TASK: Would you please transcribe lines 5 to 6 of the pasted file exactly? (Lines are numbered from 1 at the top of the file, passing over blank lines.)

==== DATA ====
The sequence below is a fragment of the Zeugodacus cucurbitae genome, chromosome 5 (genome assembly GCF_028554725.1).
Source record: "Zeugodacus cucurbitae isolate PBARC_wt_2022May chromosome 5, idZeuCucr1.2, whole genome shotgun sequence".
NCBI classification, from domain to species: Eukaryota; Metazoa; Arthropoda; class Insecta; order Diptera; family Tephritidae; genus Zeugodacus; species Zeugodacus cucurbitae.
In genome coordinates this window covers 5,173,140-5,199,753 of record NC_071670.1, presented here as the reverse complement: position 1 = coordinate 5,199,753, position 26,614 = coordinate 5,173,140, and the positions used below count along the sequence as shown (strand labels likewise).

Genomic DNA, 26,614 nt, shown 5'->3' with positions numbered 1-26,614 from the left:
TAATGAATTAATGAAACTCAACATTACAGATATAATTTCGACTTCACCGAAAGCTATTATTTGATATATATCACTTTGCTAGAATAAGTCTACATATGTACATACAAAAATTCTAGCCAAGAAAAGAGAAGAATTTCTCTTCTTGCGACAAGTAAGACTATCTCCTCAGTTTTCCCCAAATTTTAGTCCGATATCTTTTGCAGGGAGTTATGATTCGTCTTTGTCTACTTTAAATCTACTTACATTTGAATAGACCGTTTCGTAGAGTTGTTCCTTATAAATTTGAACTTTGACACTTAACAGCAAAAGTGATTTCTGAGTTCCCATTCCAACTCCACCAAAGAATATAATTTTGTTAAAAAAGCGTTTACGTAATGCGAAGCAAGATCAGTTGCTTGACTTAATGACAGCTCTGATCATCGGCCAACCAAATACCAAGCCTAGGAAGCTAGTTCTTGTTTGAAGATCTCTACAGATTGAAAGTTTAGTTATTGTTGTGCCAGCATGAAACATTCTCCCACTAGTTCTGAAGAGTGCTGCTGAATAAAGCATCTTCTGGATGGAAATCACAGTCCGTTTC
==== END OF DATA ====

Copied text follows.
Genomic DNA, 26,614 nt, shown 5'->3' with positions numbered 1-26,614 from the left:
TAATGAATTAATGAAACTCAACATTACAGATATAATTTCGACTTCACCGAAAGCTATTATTTGATATATATCACTTTGCTAGAATAAGTCTACATATGTACATACAAAAATTCTAGCCAAGAAAAGAGAAGAATTTCTCTTCTTGCGACAAGTAAGACTATCTCCTCAGTTTTCCCCAAATTTTAGTCCGATATCTTTTGCAGGGAGTTATGATTCGTCTTTGTCTACTTTAAATCTACTTACATTTGAATAGACCGTTTCGTAGAGTTGTTCCTTATAAATTTGAACTTTGACACTTAACAGCAAAAGTGATTTCTGAGTTCCCATTCCAACTCCACCAAAGAATATAATTTTGTTAAAAAAGCGTTTACGTAATGCGAAGCAAGATCAGTTGCTTGACTTAATGACAGCTCTGATCATCGGCCAACCAAATACCAAGCCTAGGAAGCTAGTTCTTGTTTGAAGATCTCTACAGATTGAAAGTTTAGTTATTGTTGTGCCAGCATGAAACATTCTCCCACTAGTTCTGAAGAGTGCTGCTGAATAAAGCATCTTCTGGATGGAAATCACAGTCCGTTTC